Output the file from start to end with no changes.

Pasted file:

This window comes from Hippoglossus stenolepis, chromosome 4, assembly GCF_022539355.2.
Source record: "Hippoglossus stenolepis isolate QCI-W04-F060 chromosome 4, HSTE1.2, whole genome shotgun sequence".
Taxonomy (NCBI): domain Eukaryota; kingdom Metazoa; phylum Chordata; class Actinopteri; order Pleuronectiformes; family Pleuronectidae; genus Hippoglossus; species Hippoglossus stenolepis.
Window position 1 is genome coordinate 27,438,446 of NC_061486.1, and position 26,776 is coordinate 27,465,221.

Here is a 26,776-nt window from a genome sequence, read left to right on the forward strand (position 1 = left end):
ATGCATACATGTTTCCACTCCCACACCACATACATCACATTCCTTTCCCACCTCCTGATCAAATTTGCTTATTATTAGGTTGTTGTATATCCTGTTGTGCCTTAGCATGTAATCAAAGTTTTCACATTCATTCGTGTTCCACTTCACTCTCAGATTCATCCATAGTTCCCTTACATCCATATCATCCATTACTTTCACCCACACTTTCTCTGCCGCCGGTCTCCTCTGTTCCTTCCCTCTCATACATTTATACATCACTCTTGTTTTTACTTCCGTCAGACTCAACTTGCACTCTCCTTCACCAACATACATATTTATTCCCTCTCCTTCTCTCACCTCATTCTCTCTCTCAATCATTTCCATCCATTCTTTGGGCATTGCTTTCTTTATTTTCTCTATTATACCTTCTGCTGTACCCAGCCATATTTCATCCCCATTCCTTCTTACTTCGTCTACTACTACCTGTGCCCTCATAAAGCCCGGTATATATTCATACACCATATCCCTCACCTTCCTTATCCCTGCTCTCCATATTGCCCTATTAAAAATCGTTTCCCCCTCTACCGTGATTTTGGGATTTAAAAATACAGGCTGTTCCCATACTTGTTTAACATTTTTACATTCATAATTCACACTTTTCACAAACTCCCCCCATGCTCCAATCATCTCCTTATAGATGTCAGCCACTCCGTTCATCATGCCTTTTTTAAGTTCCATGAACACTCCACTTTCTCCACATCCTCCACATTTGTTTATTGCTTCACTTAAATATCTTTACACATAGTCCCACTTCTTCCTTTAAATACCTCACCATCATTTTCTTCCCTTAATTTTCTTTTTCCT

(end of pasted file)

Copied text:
This window comes from Hippoglossus stenolepis, chromosome 4, assembly GCF_022539355.2.
Source record: "Hippoglossus stenolepis isolate QCI-W04-F060 chromosome 4, HSTE1.2, whole genome shotgun sequence".
Taxonomy (NCBI): domain Eukaryota; kingdom Metazoa; phylum Chordata; class Actinopteri; order Pleuronectiformes; family Pleuronectidae; genus Hippoglossus; species Hippoglossus stenolepis.
Window position 1 is genome coordinate 27,438,446 of NC_061486.1, and position 26,776 is coordinate 27,465,221.

Here is a 26,776-nt window from a genome sequence, read left to right on the forward strand (position 1 = left end):
ATGCATACATGTTTCCACTCCCACACCACATACATCACATTCCTTTCCCACCTCCTGATCAAATTTGCTTATTATTAGGTTGTTGTATATCCTGTTGTGCCTTAGCATGTAATCAAAGTTTTCACATTCATTCGTGTTCCACTTCACTCTCAGATTCATCCATAGTTCCCTTACATCCATATCATCCATTACTTTCACCCACACTTTCTCTGCCGCCGGTCTCCTCTGTTCCTTCCCTCTCATACATTTATACATCACTCTTGTTTTTACTTCCGTCAGACTCAACTTGCACTCTCCTTCACCAACATACATATTTATTCCCTCTCCTTCTCTCACCTCATTCTCTCTCTCAATCATTTCCATCCATTCTTTGGGCATTGCTTTCTTTATTTTCTCTATTATACCTTCTGCTGTACCCAGCCATATTTCATCCCCATTCCTTCTTACTTCGTCTACTACTACCTGTGCCCTCATAAAGCCCGGTATATATTCATACACCATATCCCTCACCTTCCTTATCCCTGCTCTCCATATTGCCCTATTAAAAATCGTTTCCCCCTCTACCGTGATTTTGGGATTTAAAAATACAGGCTGTTCCCATACTTGTTTAACATTTTTACATTCATAATTCACACTTTTCACAAACTCCCCCCATGCTCCAATCATCTCCTTATAGATGTCAGCCACTCCGTTCATCATGCCTTTTTTAAGTTCCATGAACACTCCACTTTCTCCACATCCTCCACATTTGTTTATTGCTTCACTTAAATATCTTTACACATAGTCCCACTTCTTCCTTTAAATACCTCACCATCATTTTCTTCCCTTAATTTTCTTTTTCCT